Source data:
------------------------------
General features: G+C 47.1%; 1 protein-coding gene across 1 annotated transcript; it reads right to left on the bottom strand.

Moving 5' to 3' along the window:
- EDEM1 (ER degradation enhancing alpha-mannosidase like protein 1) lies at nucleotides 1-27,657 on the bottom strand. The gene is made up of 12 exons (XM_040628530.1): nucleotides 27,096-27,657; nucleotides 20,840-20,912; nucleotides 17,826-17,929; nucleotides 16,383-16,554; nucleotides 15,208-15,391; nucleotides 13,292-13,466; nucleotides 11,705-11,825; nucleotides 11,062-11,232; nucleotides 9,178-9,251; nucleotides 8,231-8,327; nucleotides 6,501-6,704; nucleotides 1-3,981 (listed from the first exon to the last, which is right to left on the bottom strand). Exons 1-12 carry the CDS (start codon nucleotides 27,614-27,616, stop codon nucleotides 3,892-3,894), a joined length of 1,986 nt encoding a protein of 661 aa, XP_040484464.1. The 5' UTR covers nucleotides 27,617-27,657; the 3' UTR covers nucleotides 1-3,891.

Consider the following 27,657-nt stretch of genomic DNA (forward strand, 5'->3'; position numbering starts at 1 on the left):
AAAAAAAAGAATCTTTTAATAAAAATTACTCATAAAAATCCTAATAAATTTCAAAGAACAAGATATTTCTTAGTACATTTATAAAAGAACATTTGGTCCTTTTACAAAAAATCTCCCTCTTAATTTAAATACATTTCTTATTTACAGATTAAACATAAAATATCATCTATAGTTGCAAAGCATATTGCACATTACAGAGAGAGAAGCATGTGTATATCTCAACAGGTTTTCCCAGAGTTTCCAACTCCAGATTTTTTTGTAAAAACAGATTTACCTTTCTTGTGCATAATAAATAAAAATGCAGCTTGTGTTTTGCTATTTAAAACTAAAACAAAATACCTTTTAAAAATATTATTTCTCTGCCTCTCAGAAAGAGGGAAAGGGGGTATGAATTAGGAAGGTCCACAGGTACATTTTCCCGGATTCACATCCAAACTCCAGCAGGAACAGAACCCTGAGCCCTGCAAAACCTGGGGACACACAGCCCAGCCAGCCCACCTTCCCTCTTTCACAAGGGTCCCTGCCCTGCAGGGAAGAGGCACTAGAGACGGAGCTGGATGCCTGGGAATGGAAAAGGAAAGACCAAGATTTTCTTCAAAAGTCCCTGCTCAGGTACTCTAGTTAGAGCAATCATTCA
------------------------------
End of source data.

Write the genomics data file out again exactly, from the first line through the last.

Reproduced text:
General features: G+C 47.1%; 1 protein-coding gene across 1 annotated transcript; it reads right to left on the bottom strand.

Moving 5' to 3' along the window:
- EDEM1 (ER degradation enhancing alpha-mannosidase like protein 1) lies at nucleotides 1-27,657 on the bottom strand. The gene is made up of 12 exons (XM_040628530.1): nucleotides 27,096-27,657; nucleotides 20,840-20,912; nucleotides 17,826-17,929; nucleotides 16,383-16,554; nucleotides 15,208-15,391; nucleotides 13,292-13,466; nucleotides 11,705-11,825; nucleotides 11,062-11,232; nucleotides 9,178-9,251; nucleotides 8,231-8,327; nucleotides 6,501-6,704; nucleotides 1-3,981 (listed from the first exon to the last, which is right to left on the bottom strand). Exons 1-12 carry the CDS (start codon nucleotides 27,614-27,616, stop codon nucleotides 3,892-3,894), a joined length of 1,986 nt encoding a protein of 661 aa, XP_040484464.1. The 5' UTR covers nucleotides 27,617-27,657; the 3' UTR covers nucleotides 1-3,891.

Consider the following 27,657-nt stretch of genomic DNA (forward strand, 5'->3'; position numbering starts at 1 on the left):
AAAAAAAAGAATCTTTTAATAAAAATTACTCATAAAAATCCTAATAAATTTCAAAGAACAAGATATTTCTTAGTACATTTATAAAAGAACATTTGGTCCTTTTACAAAAAATCTCCCTCTTAATTTAAATACATTTCTTATTTACAGATTAAACATAAAATATCATCTATAGTTGCAAAGCATATTGCACATTACAGAGAGAGAAGCATGTGTATATCTCAACAGGTTTTCCCAGAGTTTCCAACTCCAGATTTTTTTGTAAAAACAGATTTACCTTTCTTGTGCATAATAAATAAAAATGCAGCTTGTGTTTTGCTATTTAAAACTAAAACAAAATACCTTTTAAAAATATTATTTCTCTGCCTCTCAGAAAGAGGGAAAGGGGGTATGAATTAGGAAGGTCCACAGGTACATTTTCCCGGATTCACATCCAAACTCCAGCAGGAACAGAACCCTGAGCCCTGCAAAACCTGGGGACACACAGCCCAGCCAGCCCACCTTCCCTCTTTCACAAGGGTCCCTGCCCTGCAGGGAAGAGGCACTAGAGACGGAGCTGGATGCCTGGGAATGGAAAAGGAAAGACCAAGATTTTCTTCAAAAGTCCCTGCTCAGGTACTCTAGTTAGAGCAATCATTCA